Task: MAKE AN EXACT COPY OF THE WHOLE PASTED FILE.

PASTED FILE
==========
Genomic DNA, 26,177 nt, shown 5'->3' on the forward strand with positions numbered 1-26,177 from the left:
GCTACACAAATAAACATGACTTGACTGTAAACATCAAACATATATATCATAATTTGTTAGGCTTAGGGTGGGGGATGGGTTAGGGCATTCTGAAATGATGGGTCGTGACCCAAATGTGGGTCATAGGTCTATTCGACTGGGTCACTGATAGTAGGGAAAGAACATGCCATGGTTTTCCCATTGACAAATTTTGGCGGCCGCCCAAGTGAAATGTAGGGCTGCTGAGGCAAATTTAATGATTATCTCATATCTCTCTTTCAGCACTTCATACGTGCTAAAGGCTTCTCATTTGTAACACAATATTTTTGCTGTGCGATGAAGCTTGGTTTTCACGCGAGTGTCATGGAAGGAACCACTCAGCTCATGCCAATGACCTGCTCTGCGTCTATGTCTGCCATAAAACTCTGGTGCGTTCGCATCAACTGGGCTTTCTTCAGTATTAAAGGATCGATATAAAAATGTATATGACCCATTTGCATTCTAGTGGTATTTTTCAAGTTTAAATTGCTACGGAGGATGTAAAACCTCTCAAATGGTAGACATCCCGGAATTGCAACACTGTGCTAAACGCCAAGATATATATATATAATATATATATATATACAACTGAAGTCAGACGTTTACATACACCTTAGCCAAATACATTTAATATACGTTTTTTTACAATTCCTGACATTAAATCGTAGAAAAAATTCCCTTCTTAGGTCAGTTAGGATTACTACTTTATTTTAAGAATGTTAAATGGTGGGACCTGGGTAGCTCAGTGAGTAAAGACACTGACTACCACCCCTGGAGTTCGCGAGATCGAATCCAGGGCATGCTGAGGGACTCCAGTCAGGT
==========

Genomic DNA, 26,177 nt, shown 5'->3' on the forward strand with positions numbered 1-26,177 from the left:
GCTACACAAATAAACATGACTTGACTGTAAACATCAAACATATATATCATAATTTGTTAGGCTTAGGGTGGGGGATGGGTTAGGGCATTCTGAAATGATGGGTCGTGACCCAAATGTGGGTCATAGGTCTATTCGACTGGGTCACTGATAGTAGGGAAAGAACATGCCATGGTTTTCCCATTGACAAATTTTGGCGGCCGCCCAAGTGAAATGTAGGGCTGCTGAGGCAAATTTAATGATTATCTCATATCTCTCTTTCAGCACTTCATACGTGCTAAAGGCTTCTCATTTGTAACACAATATTTTTGCTGTGCGATGAAGCTTGGTTTTCACGCGAGTGTCATGGAAGGAACCACTCAGCTCATGCCAATGACCTGCTCTGCGTCTATGTCTGCCATAAAACTCTGGTGCGTTCGCATCAACTGGGCTTTCTTCAGTATTAAAGGATCGATATAAAAATGTATATGACCCATTTGCATTCTAGTGGTATTTTTCAAGTTTAAATTGCTACGGAGGATGTAAAACCTCTCAAATGGTAGACATCCCGGAATTGCAACACTGTGCTAAACGCCAAGATATATATATATAATATATATATATATACAACTGAAGTCAGACGTTTACATACACCTTAGCCAAATACATTTAATATACGTTTTTTTACAATTCCTGACATTAAATCGTAGAAAAAATTCCCTTCTTAGGTCAGTTAGGATTACTACTTTATTTTAAGAATGTTAAATGGTGGGACCTGGGTAGCTCAGTGAGTAAAGACACTGACTACCACCCCTGGAGTTCGCGAGATCGAATCCAGGGCATGCTGAGGGACTCCAGTCAGGT